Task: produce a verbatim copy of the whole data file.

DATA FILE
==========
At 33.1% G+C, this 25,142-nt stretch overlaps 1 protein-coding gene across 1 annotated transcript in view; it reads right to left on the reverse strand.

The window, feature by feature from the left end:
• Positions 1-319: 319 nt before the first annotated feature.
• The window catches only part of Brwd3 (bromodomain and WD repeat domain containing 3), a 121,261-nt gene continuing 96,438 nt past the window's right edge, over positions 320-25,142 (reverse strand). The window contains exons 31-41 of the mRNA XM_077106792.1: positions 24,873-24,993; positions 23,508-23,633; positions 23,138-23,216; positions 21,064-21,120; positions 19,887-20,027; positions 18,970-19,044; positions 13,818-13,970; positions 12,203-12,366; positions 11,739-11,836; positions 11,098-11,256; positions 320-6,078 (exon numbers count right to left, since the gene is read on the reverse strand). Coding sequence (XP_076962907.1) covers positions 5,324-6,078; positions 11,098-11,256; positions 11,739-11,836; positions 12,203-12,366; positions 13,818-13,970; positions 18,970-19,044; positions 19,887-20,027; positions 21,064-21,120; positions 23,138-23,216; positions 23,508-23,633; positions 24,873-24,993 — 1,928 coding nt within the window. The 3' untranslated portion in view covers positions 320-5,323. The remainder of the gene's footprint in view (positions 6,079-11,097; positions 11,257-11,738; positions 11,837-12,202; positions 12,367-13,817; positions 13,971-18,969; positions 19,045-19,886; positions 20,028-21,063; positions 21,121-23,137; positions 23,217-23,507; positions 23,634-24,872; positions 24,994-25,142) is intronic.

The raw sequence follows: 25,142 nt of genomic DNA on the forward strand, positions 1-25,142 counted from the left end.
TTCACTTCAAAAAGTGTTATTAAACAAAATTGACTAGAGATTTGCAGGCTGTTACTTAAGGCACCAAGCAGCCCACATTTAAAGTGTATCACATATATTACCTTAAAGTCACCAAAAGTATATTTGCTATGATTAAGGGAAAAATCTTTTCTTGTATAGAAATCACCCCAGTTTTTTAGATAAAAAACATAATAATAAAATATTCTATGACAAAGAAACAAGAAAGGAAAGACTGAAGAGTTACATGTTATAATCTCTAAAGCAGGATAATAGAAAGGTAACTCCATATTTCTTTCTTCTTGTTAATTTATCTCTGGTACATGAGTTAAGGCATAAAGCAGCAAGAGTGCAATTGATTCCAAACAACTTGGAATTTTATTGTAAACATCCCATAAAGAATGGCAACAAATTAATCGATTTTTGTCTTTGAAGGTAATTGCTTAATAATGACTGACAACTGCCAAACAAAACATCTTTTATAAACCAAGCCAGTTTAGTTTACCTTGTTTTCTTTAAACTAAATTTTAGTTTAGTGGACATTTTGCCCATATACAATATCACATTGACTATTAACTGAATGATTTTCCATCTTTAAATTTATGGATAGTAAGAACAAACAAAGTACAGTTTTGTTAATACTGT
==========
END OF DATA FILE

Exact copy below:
At 33.1% G+C, this 25,142-nt stretch overlaps 1 protein-coding gene across 1 annotated transcript in view; it reads right to left on the reverse strand.

The window, feature by feature from the left end:
• Positions 1-319: 319 nt before the first annotated feature.
• The window catches only part of Brwd3 (bromodomain and WD repeat domain containing 3), a 121,261-nt gene continuing 96,438 nt past the window's right edge, over positions 320-25,142 (reverse strand). The window contains exons 31-41 of the mRNA XM_077106792.1: positions 24,873-24,993; positions 23,508-23,633; positions 23,138-23,216; positions 21,064-21,120; positions 19,887-20,027; positions 18,970-19,044; positions 13,818-13,970; positions 12,203-12,366; positions 11,739-11,836; positions 11,098-11,256; positions 320-6,078 (exon numbers count right to left, since the gene is read on the reverse strand). Coding sequence (XP_076962907.1) covers positions 5,324-6,078; positions 11,098-11,256; positions 11,739-11,836; positions 12,203-12,366; positions 13,818-13,970; positions 18,970-19,044; positions 19,887-20,027; positions 21,064-21,120; positions 23,138-23,216; positions 23,508-23,633; positions 24,873-24,993 — 1,928 coding nt within the window. The 3' untranslated portion in view covers positions 320-5,323. The remainder of the gene's footprint in view (positions 6,079-11,097; positions 11,257-11,738; positions 11,837-12,202; positions 12,367-13,817; positions 13,971-18,969; positions 19,045-19,886; positions 20,028-21,063; positions 21,121-23,137; positions 23,217-23,507; positions 23,634-24,872; positions 24,994-25,142) is intronic.

The raw sequence follows: 25,142 nt of genomic DNA on the forward strand, positions 1-25,142 counted from the left end.
TTCACTTCAAAAAGTGTTATTAAACAAAATTGACTAGAGATTTGCAGGCTGTTACTTAAGGCACCAAGCAGCCCACATTTAAAGTGTATCACATATATTACCTTAAAGTCACCAAAAGTATATTTGCTATGATTAAGGGAAAAATCTTTTCTTGTATAGAAATCACCCCAGTTTTTTAGATAAAAAACATAATAATAAAATATTCTATGACAAAGAAACAAGAAAGGAAAGACTGAAGAGTTACATGTTATAATCTCTAAAGCAGGATAATAGAAAGGTAACTCCATATTTCTTTCTTCTTGTTAATTTATCTCTGGTACATGAGTTAAGGCATAAAGCAGCAAGAGTGCAATTGATTCCAAACAACTTGGAATTTTATTGTAAACATCCCATAAAGAATGGCAACAAATTAATCGATTTTTGTCTTTGAAGGTAATTGCTTAATAATGACTGACAACTGCCAAACAAAACATCTTTTATAAACCAAGCCAGTTTAGTTTACCTTGTTTTCTTTAAACTAAATTTTAGTTTAGTGGACATTTTGCCCATATACAATATCACATTGACTATTAACTGAATGATTTTCCATCTTTAAATTTATGGATAGTAAGAACAAACAAAGTACAGTTTTGTTAATACTGT